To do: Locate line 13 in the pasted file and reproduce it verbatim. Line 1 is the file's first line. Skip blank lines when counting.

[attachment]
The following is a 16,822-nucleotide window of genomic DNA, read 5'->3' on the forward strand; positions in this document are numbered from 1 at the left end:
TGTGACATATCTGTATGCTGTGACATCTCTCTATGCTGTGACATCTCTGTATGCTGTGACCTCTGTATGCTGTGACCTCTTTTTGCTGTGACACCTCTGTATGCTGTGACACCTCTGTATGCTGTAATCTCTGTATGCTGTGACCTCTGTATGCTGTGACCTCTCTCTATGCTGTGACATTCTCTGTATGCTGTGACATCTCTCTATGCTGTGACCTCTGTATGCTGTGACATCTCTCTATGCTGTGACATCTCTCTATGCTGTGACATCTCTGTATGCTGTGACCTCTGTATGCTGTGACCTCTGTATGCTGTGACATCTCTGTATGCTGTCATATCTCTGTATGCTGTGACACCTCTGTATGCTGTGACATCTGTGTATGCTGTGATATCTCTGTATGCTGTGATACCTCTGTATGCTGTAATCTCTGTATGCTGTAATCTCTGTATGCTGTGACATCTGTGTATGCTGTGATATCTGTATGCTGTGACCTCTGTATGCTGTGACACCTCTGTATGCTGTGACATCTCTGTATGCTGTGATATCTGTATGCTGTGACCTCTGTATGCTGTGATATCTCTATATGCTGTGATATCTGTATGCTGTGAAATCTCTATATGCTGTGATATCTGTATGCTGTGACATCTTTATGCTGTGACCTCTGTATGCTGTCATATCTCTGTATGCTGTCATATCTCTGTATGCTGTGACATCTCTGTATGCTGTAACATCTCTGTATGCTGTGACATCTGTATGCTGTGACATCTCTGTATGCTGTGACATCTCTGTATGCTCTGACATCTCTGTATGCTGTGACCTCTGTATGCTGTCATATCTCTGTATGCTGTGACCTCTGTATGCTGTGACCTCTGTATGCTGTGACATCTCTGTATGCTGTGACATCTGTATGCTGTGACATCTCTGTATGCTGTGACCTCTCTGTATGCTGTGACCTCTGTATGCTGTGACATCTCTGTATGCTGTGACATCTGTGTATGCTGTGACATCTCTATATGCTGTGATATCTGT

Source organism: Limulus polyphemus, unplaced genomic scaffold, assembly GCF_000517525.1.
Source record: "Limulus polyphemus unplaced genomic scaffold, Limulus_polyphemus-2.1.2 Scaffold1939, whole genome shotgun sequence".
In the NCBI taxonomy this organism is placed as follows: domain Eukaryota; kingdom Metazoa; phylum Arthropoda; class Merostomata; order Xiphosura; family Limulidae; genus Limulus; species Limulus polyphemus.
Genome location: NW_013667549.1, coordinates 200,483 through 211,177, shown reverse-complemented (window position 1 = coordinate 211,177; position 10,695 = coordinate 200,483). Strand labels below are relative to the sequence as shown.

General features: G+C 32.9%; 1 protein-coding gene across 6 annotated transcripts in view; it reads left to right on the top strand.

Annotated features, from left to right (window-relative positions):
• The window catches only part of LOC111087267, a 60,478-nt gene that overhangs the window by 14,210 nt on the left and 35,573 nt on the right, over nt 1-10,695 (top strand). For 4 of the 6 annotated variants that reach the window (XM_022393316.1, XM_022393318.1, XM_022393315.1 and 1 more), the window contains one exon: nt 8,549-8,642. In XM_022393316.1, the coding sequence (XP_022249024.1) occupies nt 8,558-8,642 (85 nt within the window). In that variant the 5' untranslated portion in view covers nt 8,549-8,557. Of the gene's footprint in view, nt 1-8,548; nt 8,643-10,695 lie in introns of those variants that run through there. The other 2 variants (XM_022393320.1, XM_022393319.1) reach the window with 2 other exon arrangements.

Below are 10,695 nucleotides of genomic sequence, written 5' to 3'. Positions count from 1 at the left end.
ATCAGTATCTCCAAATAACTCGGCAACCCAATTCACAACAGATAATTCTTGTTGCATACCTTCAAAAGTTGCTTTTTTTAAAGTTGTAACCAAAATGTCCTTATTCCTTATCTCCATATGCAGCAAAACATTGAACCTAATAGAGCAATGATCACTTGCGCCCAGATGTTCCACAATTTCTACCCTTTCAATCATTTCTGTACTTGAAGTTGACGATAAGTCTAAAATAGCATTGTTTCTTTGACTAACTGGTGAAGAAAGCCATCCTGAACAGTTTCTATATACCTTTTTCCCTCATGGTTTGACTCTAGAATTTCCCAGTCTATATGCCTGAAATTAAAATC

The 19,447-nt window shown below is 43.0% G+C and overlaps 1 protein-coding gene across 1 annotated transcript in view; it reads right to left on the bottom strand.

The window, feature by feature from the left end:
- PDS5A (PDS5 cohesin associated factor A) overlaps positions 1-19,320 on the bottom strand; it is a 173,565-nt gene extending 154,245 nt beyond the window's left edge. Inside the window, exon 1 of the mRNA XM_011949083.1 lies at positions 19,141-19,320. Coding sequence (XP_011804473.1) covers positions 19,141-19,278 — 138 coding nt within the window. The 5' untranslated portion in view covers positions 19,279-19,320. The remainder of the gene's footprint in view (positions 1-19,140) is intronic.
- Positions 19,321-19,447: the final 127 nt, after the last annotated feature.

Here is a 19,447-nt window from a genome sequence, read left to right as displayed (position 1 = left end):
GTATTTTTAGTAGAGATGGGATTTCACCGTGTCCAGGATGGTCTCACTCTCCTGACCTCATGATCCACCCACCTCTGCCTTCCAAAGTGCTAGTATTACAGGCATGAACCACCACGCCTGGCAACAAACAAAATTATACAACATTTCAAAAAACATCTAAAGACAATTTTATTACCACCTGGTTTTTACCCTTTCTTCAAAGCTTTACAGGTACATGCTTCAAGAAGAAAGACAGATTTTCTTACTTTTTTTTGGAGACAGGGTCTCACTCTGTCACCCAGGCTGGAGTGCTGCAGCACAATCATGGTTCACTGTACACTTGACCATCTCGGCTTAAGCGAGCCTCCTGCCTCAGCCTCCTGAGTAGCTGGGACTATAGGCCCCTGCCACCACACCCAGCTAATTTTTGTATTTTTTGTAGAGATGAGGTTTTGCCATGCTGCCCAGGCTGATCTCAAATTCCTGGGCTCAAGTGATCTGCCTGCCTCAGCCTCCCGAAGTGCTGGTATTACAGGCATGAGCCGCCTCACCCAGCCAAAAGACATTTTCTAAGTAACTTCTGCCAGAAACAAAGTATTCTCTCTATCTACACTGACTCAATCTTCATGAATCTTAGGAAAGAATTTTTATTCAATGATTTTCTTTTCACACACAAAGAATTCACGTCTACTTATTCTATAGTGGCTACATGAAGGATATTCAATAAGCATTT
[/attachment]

The window, feature by feature from the left end: